But I would like to ask that question first, who we are.  Unless we understand actually self, we respond on the system wrongly, and that's actually sometimes someone can actually abuse the system.  So we have to have self‑understanding.  And if you deeply understand, then, of course, you have to understand the world, and then when you understand the world, then you can have capacity over confidence within yourself.

And then confidence, many are fake and which one to trust, which one is not trustworthy, that kind of judgment moment to moment is done by the individual, and the policy maker, how to, we should make a system?  Should we, integration, we are not actually promoting everybody's discussion.  All of those kinds, the confidence is I think when we understand, when we are really, in relation to self actually that has meaning.  Without proper understanding, even you have confidence, it's just confidence, and it doesn't make any positive development.

So you have to understand how much we are understanding in judgment to self, the confidence, is it right or not?  Those are actually when we interact, we see the consequence.  And then sometimes actually overconfidence is lost by response from what has happened in the world.

So the right level of confidence and then if we understand, if your understanding is this level of what needs to be done, then actually regardless of environment, the confidence is built in within the system also.  Then where to tackle.  Then we can become kind of a user, which means trustworthy system, the user, but actually the trust is first of all, self‑understanding and then built on the self‑understanding we have confidence and then with proper confidence, we make a trustworthy system.

So basically what I think about what is right kind of question to ask, and what kind of system to build because if society itself, we are not having a proper democratic society yet, then actually when we are trying to build democratic system, the judgment from a different sector, multi‑stakeholder actually very difficult to come to the conclusion same line and then it is difficult to go ahead, for example, in the world, different regimes, we are trying to make some kind of a, you know, development together, and how can we make it?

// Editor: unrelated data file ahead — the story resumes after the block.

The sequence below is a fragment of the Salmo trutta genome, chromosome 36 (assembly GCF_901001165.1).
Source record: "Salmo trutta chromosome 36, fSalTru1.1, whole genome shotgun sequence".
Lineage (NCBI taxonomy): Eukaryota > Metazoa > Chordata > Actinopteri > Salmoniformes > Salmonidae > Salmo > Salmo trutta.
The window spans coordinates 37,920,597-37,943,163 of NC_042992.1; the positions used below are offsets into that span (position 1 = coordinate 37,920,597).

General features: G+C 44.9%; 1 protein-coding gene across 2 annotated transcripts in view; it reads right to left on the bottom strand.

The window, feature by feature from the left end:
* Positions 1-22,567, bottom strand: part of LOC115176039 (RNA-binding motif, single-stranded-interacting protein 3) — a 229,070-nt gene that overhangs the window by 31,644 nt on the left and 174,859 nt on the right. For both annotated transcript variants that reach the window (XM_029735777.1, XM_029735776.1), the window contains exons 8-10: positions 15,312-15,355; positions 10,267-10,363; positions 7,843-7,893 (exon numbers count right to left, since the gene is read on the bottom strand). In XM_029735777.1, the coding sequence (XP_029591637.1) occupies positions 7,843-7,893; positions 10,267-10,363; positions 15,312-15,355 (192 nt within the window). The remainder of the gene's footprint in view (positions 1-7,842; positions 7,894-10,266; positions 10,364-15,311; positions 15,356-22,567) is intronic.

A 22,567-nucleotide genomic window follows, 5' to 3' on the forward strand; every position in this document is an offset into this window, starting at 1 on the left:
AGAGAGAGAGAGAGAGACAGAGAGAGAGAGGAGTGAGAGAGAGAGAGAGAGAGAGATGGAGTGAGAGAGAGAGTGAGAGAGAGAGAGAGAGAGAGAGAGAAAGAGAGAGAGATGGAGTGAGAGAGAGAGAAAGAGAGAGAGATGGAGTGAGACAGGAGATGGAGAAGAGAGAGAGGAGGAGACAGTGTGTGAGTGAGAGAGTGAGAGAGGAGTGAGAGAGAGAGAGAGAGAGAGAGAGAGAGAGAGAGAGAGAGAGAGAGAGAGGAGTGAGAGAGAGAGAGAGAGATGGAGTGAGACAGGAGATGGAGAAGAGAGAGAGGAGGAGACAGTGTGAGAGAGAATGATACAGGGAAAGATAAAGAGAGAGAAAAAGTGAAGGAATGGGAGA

That's ideally, we have to understand how we can, what kind of future society we are trying to make.  Because if you have to compromise to let's say make some kind of a deal, then actually what we are losing by that?  And something we cannot do at all, then how can we make the international global kind of rule.

Actually we are now under this krona crisis, krona crisis is actually giving us some kind of window, because talking about finance, many corporations are struggling and Government is really bringing a lot of money, and I think it's even before taxation it was so difficult to implement, but now suddenly some, you know, halfway almost transformational is required otherwise we cannot tackle the krona pandemic because it's global.

>> MODERATOR:  Yes.  Great.

>> YOHKO HATADA:  I think all together, it's the confidence we have to build from our own self‑understanding.

>> MODERATOR:  Yes.  Great points.  Thanks so much, Yohko.  Abdul‑Hakeem Ajijola.  Your thoughts?

>> ABDUL-HAKEEM AJIJOLA:  I think there is a question by somebody or a comment, forgive me for butchering the name, but I think the key take away from their observation which I will reiterate here is the need for a high level of transparency.  What you find is that in too much of the value chain of AI development, there is a lot of opaqueness, and so it's back to the issues that Parminder had mentioned about governance.

Who really determines at the end of the day what the boundaries, what should the boundaries be?  Bearing in mind that even though Parminder had indicated Government and, yes, Government must have a strong say, but what you usually find is that Governments and especially legislation are too inflexible to keep up with rapidly evolving sectors such as Artificial Intelligence and the like.

So we must have mechanisms that are a bit more responsive, and probably we could look at situations where Governments can devolve some of their powers to regulators, to the technology community probably to some kind of multi‑stakeholder platform so that those boundaries can be adjusted as the technology evolves.  Thank you.